• Participants should be excluded from further participation until evaluation and treatment by a healthcare provider. (Note: If referring a student athlete to their primary care physician, it is advisable to send culture/treatment recommendations)
    • By communicable disease regulation, MRSA is reportable to DPH. Primary care physicians, Wellness Center providers and school nurses are all obligated to report under this regulation (888-295-5156).
    • School nurses are responsible for conducting passive/active surveillance for the presence of any communicable disease and report unusual findings to DPH Epidemiology (888-295-5156). This includes suspected outbreaks among athletic teams, etc.
  4. Exclusion and Return
    • Any athlete/sports team member presenting to the coach/school nurse and/or Wellness Center with any type of rash illness and/or skin lesion should be excluded from further athletic activity. This includes, but is not limited to, practices/games/matches involving person-to-person contact and use of any shared athletic equipment (i.e., weight room equipment, wrestling mats, and protective gear).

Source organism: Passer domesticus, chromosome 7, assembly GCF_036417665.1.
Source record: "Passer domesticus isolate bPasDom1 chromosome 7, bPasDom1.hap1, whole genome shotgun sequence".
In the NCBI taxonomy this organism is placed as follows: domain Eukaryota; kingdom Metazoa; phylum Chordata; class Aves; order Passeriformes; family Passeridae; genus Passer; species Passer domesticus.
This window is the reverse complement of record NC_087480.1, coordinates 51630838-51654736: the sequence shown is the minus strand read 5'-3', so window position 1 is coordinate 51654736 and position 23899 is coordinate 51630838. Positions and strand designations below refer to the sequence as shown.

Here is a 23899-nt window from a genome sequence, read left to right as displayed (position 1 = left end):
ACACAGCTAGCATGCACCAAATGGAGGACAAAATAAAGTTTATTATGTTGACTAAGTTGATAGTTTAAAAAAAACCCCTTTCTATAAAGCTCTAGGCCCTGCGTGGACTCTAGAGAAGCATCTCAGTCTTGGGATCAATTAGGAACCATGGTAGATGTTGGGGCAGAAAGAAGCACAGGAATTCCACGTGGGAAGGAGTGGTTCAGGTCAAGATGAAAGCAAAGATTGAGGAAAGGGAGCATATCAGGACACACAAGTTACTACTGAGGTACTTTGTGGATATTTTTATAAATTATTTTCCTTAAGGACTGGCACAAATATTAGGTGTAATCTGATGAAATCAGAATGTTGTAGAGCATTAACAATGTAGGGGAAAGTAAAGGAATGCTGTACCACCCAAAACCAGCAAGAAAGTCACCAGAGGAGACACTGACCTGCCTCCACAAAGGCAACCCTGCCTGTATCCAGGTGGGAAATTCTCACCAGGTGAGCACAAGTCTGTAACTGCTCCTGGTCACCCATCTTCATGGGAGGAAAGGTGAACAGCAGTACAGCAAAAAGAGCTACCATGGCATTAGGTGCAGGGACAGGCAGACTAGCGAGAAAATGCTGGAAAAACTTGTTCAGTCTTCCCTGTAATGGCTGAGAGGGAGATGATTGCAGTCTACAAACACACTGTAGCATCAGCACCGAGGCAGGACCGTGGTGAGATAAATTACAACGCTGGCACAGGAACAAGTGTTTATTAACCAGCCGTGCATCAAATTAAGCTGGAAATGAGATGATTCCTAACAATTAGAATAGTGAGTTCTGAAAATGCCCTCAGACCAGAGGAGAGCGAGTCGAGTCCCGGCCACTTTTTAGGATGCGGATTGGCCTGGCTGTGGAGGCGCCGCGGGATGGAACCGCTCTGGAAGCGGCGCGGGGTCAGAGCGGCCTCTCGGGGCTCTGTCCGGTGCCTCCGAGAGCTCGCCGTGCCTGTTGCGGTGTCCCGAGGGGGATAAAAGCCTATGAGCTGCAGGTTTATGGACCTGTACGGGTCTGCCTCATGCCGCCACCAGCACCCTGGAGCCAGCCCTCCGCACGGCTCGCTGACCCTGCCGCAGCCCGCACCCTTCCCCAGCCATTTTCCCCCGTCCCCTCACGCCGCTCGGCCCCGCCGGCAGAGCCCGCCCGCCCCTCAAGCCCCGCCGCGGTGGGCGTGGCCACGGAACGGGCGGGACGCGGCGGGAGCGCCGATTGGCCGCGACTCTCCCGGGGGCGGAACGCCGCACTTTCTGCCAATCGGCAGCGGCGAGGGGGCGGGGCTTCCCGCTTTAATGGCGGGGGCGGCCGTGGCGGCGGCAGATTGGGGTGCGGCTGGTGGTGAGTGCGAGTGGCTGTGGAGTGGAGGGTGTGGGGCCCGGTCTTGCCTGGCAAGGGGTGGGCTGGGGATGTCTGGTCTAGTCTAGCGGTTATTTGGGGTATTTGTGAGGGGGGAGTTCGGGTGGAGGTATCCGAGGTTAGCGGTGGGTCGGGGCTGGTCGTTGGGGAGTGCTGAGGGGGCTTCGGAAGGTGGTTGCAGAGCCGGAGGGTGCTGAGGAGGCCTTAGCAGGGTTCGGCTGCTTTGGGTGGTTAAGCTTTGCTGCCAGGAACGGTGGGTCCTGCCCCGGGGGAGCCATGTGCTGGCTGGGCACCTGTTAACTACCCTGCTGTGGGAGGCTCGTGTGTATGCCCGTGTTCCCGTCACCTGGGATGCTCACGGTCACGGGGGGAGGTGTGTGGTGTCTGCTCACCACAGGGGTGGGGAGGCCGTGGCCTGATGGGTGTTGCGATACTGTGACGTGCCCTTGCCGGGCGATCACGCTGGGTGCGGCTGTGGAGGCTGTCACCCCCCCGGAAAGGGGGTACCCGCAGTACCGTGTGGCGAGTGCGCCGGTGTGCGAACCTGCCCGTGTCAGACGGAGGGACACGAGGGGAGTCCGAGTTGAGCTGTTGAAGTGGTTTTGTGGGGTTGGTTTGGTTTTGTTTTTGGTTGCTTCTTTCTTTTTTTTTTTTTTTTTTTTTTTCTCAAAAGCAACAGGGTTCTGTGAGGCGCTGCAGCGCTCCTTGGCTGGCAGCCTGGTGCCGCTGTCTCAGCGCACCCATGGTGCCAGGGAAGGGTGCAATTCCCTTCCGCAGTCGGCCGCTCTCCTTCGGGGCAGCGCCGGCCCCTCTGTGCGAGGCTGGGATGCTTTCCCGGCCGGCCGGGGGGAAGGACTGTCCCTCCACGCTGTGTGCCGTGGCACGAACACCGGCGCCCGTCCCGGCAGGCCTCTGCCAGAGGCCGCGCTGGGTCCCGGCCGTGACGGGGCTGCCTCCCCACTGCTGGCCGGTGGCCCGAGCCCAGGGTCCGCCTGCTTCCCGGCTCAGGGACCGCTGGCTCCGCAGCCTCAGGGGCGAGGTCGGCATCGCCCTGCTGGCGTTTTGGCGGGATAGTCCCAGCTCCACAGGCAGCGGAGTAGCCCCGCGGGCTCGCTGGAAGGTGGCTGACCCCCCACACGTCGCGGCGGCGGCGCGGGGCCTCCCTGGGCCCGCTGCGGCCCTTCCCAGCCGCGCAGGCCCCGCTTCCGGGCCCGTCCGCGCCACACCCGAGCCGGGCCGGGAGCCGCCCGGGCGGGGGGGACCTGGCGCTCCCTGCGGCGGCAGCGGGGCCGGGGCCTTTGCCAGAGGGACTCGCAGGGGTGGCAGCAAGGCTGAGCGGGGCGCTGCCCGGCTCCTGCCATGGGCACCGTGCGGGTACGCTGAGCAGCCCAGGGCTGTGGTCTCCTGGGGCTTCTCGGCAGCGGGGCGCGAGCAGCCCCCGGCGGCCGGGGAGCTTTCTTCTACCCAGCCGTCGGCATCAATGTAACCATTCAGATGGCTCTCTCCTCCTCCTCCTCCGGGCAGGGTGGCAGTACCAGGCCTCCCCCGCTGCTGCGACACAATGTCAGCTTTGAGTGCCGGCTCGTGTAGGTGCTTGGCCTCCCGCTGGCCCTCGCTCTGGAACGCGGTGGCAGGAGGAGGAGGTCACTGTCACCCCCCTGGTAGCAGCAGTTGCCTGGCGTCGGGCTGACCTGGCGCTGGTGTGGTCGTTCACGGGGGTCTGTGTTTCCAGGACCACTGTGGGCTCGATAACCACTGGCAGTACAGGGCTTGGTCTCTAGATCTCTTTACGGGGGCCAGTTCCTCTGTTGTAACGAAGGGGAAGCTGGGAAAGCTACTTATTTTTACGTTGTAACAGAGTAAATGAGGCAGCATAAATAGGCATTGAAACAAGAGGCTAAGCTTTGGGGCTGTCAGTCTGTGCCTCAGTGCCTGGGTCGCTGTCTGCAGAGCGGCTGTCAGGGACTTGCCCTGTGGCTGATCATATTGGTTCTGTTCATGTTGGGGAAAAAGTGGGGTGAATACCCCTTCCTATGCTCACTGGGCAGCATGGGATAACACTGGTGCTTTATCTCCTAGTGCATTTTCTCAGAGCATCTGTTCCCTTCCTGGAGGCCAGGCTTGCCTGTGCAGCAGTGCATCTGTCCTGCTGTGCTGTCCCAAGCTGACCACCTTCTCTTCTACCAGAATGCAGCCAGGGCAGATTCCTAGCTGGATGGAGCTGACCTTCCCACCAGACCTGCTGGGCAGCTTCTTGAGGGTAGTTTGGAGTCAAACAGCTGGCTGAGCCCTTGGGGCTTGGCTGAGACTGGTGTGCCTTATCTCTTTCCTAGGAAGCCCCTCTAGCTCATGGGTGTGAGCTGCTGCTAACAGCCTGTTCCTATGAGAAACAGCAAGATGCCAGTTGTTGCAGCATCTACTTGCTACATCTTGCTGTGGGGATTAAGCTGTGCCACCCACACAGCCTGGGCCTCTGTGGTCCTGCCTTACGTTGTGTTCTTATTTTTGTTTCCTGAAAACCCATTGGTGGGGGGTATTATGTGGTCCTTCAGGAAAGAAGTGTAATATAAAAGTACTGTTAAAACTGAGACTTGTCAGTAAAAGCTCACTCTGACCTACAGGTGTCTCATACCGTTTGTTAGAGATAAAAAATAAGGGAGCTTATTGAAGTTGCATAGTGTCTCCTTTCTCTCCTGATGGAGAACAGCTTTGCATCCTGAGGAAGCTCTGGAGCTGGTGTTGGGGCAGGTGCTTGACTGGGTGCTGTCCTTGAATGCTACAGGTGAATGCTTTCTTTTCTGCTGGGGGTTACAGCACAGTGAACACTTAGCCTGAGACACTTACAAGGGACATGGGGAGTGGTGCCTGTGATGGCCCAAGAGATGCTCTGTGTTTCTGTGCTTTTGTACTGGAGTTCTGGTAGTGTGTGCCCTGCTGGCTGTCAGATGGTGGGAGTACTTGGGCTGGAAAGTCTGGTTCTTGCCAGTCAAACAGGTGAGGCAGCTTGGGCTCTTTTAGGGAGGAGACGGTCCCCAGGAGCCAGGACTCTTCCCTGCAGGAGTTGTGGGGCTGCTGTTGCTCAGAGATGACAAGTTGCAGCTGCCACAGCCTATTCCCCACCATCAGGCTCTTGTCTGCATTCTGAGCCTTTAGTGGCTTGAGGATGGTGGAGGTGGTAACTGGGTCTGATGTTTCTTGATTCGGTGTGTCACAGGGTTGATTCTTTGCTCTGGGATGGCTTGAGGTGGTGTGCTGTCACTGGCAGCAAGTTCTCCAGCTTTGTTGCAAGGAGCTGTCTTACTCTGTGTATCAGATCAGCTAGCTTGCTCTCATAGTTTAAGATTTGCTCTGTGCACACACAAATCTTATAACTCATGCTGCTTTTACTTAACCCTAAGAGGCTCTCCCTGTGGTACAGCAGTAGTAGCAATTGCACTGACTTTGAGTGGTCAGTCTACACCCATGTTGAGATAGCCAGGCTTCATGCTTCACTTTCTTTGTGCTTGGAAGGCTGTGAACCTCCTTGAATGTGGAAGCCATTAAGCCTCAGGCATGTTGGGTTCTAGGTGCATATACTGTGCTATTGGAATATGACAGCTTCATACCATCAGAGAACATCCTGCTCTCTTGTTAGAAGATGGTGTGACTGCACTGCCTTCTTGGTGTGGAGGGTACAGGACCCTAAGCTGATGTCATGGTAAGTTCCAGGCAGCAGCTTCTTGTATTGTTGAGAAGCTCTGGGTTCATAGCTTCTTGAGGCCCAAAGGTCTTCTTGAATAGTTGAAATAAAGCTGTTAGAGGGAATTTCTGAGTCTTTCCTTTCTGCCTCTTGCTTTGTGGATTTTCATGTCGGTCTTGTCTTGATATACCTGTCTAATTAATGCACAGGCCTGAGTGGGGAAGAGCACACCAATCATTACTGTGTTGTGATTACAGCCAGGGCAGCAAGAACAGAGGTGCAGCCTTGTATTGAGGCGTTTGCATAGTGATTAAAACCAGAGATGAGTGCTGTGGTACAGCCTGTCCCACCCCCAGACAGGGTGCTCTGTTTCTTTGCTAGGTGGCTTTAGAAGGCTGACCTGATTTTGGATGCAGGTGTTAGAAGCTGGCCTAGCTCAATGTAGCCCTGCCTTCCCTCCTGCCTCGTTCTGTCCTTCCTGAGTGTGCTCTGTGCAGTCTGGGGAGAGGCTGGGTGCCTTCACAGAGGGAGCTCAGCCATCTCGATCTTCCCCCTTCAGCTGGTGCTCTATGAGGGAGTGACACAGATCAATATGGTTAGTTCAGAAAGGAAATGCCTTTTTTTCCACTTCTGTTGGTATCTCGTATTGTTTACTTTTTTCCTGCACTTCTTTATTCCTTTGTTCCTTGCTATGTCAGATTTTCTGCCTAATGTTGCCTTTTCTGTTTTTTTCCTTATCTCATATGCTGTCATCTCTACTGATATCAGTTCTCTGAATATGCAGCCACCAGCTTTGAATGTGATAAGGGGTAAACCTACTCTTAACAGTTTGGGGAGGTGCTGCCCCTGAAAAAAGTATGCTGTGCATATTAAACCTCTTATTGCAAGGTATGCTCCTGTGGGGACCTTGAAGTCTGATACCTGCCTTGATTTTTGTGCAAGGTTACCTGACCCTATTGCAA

• All rash illnesses and/or skin lesions should be treated as a potential MRSA infection, cultured, and appropriate antimicrobial therapy instituted.
    • If MRSA is culture-confirmed, at a minimum, the athlete/sports team member should be excluded for 48 hours after antimicrobial therapy was begun. However, clinical assessment is paramount to determine if the participant’s return is appropriate for his/her specific sport. As a general rule, participant’s who have culture-confirmed MRSA should be excluded until their rash/skin lesion is fully dry and healed.